While most human cases of anthrax result from contact with infected animals or contaminated animal products, anthrax also can be used as a biologic weapon. In 1979, dozens of residents of Sverdlovsk in the former Soviet Union are thought to have died of inhalation anthrax after an unintentional release of an aerosol from a biologic weapons facility. In 2001, 22 cases of anthrax occurred in the United States from letters containing anthrax spores that were mailed to members of Congress, television networks, and newspaper companies.

What causes anthrax?

Anthrax is caused by the bacterium Bacillus anthracis. The anthrax bacterium forms a protective shell called a spore. B. anthracis spores are found naturally in soil, and can survive for many years.

How is anthrax diagnosed?

Anthrax is diagnosed by isolating B. anthracis from the blood, skin lesions, or respiratory secretions or by measuring specific antibodies in the blood of persons with suspected cases.

Is there a treatment for anthrax?

Antibiotics are used to treat all three types of anthrax. Treatment should be initiated early because the disease is more likely to be fatal if treatment is delayed or not given at all.

How common is anthrax and where is it found?

Anthrax is most common in agricultural regions of South and Central America, Southern and Eastern Europe, Asia, Africa, the Caribbean, and the Middle East, where it occurs in animals. When anthrax affects humans, it is usually the result of an occupational exposure to infected animals or their products. Naturally occurring anthrax is rare in the United States (28 reported cases between 1971 and 2000), but 22 mail-related cases were identified in 2001.

Infections occur most commonly in wild and domestic lower vertebrates (cattle, sheep, goats, camels, antelopes, and other herbivores), but it can also occur in humans when they are exposed to infected animals or tissue from infected animals.

How is anthrax transmitted?

Anthrax can infect a person in three ways: by anthrax spores entering through a break in the skin, by inhaling anthrax spores, or by eating contaminate, undercooked meat. Anthrax is not spread from person to person. The skin (“cutaneous”) form of anthrax is usually the result of contact with infected livestock, wild animals, or contaminated animal products such as carcasses, hides, hair, wool, meat, or bone meal. The inhalation form is from breathing in spores from the same sources. Anthrax can also be spread as a bioterrorist agent.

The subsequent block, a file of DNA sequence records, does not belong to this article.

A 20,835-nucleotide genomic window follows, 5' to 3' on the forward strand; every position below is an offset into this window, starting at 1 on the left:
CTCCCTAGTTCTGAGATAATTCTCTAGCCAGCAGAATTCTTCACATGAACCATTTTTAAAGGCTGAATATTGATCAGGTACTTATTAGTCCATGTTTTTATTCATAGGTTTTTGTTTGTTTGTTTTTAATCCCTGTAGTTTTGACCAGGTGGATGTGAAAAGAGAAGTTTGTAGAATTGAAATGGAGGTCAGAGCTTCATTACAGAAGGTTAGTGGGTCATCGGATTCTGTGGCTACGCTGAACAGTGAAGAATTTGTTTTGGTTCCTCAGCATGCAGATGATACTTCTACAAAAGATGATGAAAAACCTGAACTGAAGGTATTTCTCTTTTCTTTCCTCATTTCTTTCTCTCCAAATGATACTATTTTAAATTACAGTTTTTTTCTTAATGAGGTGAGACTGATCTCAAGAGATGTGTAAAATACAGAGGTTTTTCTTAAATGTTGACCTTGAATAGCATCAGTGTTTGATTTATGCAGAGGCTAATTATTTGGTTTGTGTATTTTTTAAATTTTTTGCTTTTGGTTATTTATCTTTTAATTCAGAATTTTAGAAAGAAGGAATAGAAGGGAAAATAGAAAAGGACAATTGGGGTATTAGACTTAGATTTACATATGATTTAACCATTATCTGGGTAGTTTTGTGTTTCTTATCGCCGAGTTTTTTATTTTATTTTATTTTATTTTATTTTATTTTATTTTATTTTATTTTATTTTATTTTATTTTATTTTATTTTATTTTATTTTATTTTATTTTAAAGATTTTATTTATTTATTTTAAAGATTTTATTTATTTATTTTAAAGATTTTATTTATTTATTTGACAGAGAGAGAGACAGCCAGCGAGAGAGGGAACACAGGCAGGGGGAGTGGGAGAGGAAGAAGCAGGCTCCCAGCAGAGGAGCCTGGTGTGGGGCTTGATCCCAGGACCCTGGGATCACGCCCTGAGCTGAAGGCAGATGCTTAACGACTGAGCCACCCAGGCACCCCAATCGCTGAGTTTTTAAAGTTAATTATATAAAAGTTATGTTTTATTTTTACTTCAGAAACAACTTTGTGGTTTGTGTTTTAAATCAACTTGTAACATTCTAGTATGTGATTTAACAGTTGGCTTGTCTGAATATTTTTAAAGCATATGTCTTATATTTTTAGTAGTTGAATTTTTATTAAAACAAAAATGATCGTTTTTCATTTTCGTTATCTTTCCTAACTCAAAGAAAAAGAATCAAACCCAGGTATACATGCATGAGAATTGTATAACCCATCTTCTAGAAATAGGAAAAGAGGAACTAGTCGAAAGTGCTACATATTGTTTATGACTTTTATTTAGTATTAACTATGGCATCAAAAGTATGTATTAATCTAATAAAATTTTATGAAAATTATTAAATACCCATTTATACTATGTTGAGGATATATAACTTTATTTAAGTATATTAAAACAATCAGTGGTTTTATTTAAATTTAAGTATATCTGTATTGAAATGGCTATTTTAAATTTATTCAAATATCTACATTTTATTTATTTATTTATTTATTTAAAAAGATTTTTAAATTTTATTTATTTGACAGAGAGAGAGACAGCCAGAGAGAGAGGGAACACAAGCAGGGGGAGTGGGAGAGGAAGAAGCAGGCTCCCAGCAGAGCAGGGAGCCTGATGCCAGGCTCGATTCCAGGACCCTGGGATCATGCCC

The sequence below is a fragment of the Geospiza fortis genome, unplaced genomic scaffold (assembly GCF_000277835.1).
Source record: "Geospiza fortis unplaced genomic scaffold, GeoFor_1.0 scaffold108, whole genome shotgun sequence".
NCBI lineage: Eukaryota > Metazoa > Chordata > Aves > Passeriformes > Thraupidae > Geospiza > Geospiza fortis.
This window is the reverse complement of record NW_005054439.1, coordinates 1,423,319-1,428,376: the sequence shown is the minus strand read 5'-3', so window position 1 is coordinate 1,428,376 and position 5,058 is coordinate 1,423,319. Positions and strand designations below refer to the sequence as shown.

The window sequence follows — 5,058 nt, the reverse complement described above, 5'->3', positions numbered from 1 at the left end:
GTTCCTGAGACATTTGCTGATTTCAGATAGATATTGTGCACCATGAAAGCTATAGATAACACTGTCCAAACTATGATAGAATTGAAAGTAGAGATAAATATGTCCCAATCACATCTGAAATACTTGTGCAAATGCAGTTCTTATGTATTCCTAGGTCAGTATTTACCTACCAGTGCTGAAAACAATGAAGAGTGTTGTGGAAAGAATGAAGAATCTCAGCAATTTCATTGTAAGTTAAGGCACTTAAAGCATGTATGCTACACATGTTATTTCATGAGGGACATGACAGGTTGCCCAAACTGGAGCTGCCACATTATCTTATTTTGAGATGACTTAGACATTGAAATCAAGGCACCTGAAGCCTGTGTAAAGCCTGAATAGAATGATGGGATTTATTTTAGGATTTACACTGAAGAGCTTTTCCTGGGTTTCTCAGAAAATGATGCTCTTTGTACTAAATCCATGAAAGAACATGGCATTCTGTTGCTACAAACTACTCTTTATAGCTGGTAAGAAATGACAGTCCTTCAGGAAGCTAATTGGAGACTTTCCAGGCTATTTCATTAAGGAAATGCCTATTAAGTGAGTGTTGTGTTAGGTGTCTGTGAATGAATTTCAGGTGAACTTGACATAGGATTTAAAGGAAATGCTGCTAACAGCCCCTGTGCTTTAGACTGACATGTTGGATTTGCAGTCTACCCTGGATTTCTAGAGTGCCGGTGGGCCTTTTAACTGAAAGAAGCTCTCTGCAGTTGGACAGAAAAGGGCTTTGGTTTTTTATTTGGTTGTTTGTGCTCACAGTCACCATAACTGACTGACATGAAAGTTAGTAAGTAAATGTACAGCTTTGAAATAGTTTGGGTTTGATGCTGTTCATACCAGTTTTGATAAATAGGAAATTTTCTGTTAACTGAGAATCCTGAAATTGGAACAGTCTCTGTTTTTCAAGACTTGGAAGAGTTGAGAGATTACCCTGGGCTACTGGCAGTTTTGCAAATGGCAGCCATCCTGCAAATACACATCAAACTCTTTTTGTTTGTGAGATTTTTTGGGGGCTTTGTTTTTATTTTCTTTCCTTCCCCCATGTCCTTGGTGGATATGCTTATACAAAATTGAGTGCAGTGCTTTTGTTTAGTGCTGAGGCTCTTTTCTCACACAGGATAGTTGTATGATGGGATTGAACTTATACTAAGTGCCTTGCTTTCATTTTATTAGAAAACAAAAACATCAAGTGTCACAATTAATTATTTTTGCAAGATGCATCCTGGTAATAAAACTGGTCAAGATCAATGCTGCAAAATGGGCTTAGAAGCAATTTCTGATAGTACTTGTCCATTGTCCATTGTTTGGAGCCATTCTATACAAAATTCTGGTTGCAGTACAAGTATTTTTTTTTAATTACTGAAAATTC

Who has an increased risk of being exposed to anthrax?

Susceptibility to anthrax is universal. Most naturally occurring anthrax affects people whose work brings them into contact with livestock or products from livestock. Such occupations include veterinarians, animal handlers, abattoir workers, and laboratorians. Inhalation anthrax was once called Woolsorter's Disease because workers who inhaled spores from contaminated wool before it was cleaned developed the disease. Soldiers and other potential targets of bioterrorist anthrax attacks might also be considered at increased risk.

Is there a way to prevent infection?

In countries where anthrax is common and vaccination levels of animal herds are low, humans should avoid contact with livestock and animal products and avoid eating meat that has not been properly slaughtered and cooked. Also, an anthrax vaccine has been licensed for use in humans. It is reported to be 93% effective in protecting against anthrax. It is used by veterinarians, laboratorians, soldiers, and others who may be at increased risk of exposure, but is not available to the general public at this time.

For a person who has been exposed to anthrax but is not yet sick, antibiotics combined with anthrax vaccine are used to prevent illness.

Sources: Centers for Disease Control and Prevention [Internet]. Atlanta: Anthrax. Available from: and Anthrax Public Health Fact Sheet, Mass. Dept. of Public Health, August 2002.

References (This Section)

  1. Rothman KJ. Causes. Am J Epidemiol 1976;104:587–92.

Image Description

Figure 1.16

Description: One model shows agent, host, and environment as having equal influence. The other model shows agent and host as variables that are dependent on each other and on the environment. Return to text.

Figure 1.17

Description: Causal pies are pie charts with each component cause as a slice. Slice A is in each pie. Slice B is only in pies 1 and 2. Slice C is only in pies 1 and 3. Return to text.